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A Pub In a Churchyard

The Mug House is a pub that serves the village of Claines just outside the city of Worcester. It is one of just two pubs in all of Britain that genuinely stand on consecrated ground – the pub was built at one end of the churchyard. Today a low wrought-iron fence separates drinkers from the resting places of the past congregation of the Church of St John the Baptist.

It was common for village churches to brew “an ale” once or twice a year to boost their funds as many of these settlements were very poor and the tithe the church took from their parishioners just wasn't enough. The term “ale” was in fact used as the name of the occasion, such as “Whitsun-ale”, but the “church-ale” was commonly held every sunday until the beer ran out. This had gone on since the Middle Ages but was banned in most dioceses after the Civil War, however it continued in places such as Claines with the “dronken roystering” at some ales often wilder than a modern festival. The Mug House was no exception here, with outraged residents writing to the Bishop about the “demoralising debauch” that played out during the summer ales.

During the 1700s the big occasions such as the Wakes, Whitsun etc actually saw the entire churchyard crowded with ale drinkers taking part in bare-knuckle boxing, cock fights and all manner of subsequently banned activities. These very rowdy events were stamped out by the end of the century with a set of punishment stocks being installed between the church and the ale house. The last incumbent of this device sat his time out in 1853, a “cow man” sentenced to the stocks for “being paralytic drunk”.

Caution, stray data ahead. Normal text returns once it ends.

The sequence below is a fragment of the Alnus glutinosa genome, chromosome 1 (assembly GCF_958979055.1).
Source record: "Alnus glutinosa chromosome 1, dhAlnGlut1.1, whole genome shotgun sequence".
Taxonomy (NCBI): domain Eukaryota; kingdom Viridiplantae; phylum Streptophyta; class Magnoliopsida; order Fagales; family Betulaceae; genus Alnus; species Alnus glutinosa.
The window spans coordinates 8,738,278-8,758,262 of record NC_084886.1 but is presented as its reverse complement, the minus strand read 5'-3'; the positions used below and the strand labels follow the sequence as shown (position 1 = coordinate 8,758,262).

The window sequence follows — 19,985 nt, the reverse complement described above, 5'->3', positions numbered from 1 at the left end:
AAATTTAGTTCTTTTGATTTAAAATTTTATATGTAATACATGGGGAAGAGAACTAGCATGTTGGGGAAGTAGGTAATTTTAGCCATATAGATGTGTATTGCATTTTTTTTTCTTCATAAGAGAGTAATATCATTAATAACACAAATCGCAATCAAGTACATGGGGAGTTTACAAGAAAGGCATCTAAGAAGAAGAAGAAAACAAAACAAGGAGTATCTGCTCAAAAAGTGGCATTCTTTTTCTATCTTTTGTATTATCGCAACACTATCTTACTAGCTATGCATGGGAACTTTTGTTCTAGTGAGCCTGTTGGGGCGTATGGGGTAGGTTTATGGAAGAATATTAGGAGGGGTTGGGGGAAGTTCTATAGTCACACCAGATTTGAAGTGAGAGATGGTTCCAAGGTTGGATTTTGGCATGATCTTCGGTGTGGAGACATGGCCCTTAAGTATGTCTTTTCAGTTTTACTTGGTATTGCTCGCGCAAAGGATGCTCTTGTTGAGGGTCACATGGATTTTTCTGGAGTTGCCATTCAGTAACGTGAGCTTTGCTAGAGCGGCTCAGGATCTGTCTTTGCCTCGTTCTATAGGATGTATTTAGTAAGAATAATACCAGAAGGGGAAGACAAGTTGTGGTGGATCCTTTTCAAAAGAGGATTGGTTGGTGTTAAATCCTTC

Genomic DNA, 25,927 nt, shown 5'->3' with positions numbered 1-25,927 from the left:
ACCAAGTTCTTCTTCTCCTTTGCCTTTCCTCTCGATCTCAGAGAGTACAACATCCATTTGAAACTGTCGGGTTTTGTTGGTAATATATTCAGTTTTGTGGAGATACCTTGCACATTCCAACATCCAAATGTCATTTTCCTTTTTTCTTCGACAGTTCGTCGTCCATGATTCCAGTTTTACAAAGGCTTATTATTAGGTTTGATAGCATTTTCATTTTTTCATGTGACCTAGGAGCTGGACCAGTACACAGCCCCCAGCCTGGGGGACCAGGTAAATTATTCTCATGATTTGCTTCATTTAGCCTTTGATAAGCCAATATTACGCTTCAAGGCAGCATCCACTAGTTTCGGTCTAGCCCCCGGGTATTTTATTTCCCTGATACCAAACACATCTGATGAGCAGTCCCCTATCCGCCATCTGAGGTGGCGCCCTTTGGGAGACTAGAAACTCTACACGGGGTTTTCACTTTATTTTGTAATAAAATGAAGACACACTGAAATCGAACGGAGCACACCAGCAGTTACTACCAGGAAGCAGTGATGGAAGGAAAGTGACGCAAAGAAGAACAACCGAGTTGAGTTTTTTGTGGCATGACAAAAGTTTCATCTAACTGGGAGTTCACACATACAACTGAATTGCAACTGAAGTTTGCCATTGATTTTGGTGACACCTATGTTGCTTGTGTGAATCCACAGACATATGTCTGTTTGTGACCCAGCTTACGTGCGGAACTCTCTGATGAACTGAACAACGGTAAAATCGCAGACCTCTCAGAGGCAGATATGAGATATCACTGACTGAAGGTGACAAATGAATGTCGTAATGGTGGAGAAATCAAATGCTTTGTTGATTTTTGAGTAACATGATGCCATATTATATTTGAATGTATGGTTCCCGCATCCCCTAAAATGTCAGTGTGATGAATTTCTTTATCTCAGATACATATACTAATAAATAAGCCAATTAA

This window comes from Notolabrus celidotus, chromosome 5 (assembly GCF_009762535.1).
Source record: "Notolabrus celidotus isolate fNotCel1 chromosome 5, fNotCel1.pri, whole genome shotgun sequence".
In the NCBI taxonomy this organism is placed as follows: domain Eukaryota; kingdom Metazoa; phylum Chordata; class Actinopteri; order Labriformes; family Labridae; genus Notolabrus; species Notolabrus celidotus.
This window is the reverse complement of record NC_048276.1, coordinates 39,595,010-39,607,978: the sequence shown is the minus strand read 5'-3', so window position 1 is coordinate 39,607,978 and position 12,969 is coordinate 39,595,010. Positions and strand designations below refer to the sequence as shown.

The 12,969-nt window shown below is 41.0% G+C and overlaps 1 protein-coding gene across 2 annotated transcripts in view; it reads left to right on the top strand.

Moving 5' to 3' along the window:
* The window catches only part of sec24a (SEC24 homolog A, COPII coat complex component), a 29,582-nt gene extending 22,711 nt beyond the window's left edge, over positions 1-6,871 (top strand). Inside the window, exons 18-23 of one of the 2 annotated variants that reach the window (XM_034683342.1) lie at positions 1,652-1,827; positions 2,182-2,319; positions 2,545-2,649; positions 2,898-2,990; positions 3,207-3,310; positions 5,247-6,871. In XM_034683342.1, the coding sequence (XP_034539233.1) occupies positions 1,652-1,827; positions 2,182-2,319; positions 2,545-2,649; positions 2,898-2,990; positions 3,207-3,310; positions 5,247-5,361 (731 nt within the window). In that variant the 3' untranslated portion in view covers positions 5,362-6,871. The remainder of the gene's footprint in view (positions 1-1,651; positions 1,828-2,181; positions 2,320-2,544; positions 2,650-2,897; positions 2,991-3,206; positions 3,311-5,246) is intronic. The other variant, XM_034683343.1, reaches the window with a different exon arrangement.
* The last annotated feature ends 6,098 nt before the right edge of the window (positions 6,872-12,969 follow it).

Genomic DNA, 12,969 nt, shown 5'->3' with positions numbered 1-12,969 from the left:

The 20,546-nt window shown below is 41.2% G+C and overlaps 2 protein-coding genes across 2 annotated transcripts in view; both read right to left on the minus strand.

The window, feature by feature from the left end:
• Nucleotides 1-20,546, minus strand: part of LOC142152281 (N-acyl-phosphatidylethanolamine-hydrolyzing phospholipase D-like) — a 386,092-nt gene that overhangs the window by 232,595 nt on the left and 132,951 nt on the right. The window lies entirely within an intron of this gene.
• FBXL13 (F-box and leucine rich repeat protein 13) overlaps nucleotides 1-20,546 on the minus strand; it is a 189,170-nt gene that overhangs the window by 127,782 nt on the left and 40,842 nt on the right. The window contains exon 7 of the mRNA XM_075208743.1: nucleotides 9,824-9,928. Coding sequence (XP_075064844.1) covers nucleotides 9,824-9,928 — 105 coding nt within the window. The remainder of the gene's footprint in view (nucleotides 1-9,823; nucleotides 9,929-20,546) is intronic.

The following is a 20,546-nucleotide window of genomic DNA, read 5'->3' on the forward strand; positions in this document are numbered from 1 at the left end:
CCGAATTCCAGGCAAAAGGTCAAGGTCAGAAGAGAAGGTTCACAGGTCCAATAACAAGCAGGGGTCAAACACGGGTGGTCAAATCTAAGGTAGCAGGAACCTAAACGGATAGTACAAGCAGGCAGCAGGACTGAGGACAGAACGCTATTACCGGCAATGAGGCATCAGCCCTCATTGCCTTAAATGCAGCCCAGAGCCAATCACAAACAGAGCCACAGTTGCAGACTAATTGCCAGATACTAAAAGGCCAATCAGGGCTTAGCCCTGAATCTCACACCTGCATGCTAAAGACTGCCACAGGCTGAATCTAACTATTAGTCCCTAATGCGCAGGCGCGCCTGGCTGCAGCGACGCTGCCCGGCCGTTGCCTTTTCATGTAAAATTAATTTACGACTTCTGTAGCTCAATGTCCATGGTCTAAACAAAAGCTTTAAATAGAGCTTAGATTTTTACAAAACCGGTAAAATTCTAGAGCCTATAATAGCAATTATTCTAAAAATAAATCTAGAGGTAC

The Mug House is reputed to be the most haunted pub in the county, hardly surprising with its unusual neighbours, with everything from flying tankards to rolling barrels being witnessed at times. It has been estimated that up to 20,000 corpses have been laid to rest in the graveyard during the church's thousand year history so nobody would be shocked if some kind of phenomena showed itself. Clinking glasses, rocking stools, slamming doors, the list of spooky goings-on is a long one. In 1947 a Bishop's crozier was found hidden inside a wall, it was Medieval and made from silver, possibly hidden away in the ale-house for safe-keeping during the Reformation and then forgotten.

“A horse walks into a bar and the barman asks why the long face?” may be one of the oldest jokes in the book but in 2014 this is exactly what happened at The Mug House! Grand National winner Pineau De Re was stabled and trained nearby and so on his return home the gelding and his trainer Dr Richard Newland were invited to the pub – when Pineau was actually led through the front door and into the bar for a drink!

Today both the Mug House and the Church of St John the Baptist are wonderfully peaceful places to saunter through and then relax with a pint. The summer months see the yard and beer garden pretty busy but thankfully none of the “sports” of yesteryear, so do try and call in at “God's pub”!

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